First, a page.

Streaming Media

Name of Corresponding Author

Kathleen Taylor

Credentials of Corresponding Author


Name of Faculty Advisor

Cathlin Poronsky

Nature and scope of the project

Diabetes is a chronic, complex disease that is increasing at an alarming rate nationwide. This chronic disease is becoming more challenging to manage for patients, families, and providers. As healthcare focuses on shared-decision making, patients need the necessary information to make informed decisions. It is known that individuals who are at risk for type 2 Diabetes Mellitus (T2DM) can postpone it by participating in an empowering behavior modification program known as diabetes self-management education (DSME). However, only a small percentage of those patients at Captain James A. Lovell Federal Health Care Center (FHCC) with T2DM have completed the program, mainly due to a lack of referrals. Clinical decision support systems can help translate evidence into practice by incorporating clinical decision tools into the clinician’s workflow. This quality improvement project aims to create an evidence-based clinical decision support bundle to assist primary care providers in diabetes management by ensuring the latest evidence is provided to both clinicians and patients at the point of care.

Synthesis and analysis of supporting literature

There is a need for computerized evidence-based guidelines implemented into primary care using CDS tools. Primary care providers can be faced with more challenging decisions as the number of patients presenting with chronic diseases continues to rise. Primary care providers need quick and user-friendly recommendations that are guided by evidence-based research. The importance of involving the providers in the beginning of the development of the CDS tool is crucial to the sustainability and usability of the CDS tool. From the review of evidence, it is apparent that if the provider does not find the CDS useful, the likelihood of them bypassing the CDS is high. Therefore, after meeting with providers to determine the workflow process and needs, a bundled order set will be created to translate the evidence into practice for this quality improvement project.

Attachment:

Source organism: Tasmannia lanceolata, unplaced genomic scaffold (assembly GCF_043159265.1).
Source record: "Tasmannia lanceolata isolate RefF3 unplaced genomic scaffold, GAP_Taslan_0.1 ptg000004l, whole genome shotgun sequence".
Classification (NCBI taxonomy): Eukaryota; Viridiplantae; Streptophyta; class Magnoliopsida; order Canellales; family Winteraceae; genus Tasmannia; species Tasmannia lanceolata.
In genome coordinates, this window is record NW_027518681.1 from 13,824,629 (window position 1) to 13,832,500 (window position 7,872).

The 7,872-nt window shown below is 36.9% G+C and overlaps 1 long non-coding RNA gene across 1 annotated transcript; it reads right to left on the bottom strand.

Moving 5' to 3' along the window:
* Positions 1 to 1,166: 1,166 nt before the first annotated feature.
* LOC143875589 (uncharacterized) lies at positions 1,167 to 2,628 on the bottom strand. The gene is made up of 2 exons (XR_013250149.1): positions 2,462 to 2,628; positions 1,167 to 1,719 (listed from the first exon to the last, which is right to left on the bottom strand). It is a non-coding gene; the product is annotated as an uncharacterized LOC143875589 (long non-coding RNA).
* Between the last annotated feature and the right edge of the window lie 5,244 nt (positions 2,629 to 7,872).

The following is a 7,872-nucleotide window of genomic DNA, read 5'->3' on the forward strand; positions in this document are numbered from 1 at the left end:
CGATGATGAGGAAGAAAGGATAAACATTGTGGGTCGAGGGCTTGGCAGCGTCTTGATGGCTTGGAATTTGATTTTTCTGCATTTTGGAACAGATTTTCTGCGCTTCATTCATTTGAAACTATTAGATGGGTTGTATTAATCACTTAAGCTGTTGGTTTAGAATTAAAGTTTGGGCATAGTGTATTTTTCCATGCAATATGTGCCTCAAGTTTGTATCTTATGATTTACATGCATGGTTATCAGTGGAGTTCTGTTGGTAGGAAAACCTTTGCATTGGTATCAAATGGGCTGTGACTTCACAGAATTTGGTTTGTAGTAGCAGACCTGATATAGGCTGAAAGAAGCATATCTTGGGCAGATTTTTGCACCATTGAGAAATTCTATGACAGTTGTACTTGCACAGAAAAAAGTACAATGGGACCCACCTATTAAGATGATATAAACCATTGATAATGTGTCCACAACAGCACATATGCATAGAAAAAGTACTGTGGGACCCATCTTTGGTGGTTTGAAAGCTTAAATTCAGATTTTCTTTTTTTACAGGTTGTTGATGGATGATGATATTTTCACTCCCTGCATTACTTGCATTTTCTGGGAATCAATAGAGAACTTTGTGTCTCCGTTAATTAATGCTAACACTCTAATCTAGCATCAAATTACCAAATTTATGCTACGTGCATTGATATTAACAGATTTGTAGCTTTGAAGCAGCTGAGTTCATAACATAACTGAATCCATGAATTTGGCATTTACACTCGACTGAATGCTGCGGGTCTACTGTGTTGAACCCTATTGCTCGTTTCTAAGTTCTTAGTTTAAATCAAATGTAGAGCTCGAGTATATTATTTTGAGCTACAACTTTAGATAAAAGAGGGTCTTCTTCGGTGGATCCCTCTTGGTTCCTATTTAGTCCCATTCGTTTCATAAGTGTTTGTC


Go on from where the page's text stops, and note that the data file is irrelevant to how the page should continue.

Project implementation

The purpose of this project is to implement a clinical decision support tool to increase the compliance of clinical practice guidelines by the VA/DoD for T2DM and to help translate the evidence into practice. The clinical decision support (CDS) type used for this project will be a disease management system containing one bundled order set that includes all the orders and labs recommended by the guidelines. The purpose of creating one order set bundle is in the interest of human factors by making the ordering process more efficient. Currently, there are four separate clinical reminders a provider must clear for diabetes, none of which include a consult to DSME. The evidence-based order set will automatically clear all the clinical reminders relating to T2DM. The goal is to work toward a shared decision-making process that is informed by the best possible current evidence. The rationale for selecting a bundled order set is to save the provider time while providing an evidence-based treatment plan focused on current practice guidelines. The five rights of clinical decision support are the right information, people, channel, intervention, and point. The right information is evidence-based guidance. The right people are ordering providers. The right channel is via the EHR. The right intervention is an evidence-based bundled order set. Finally, the right point is during workflow when the provider takes action and makes decisions.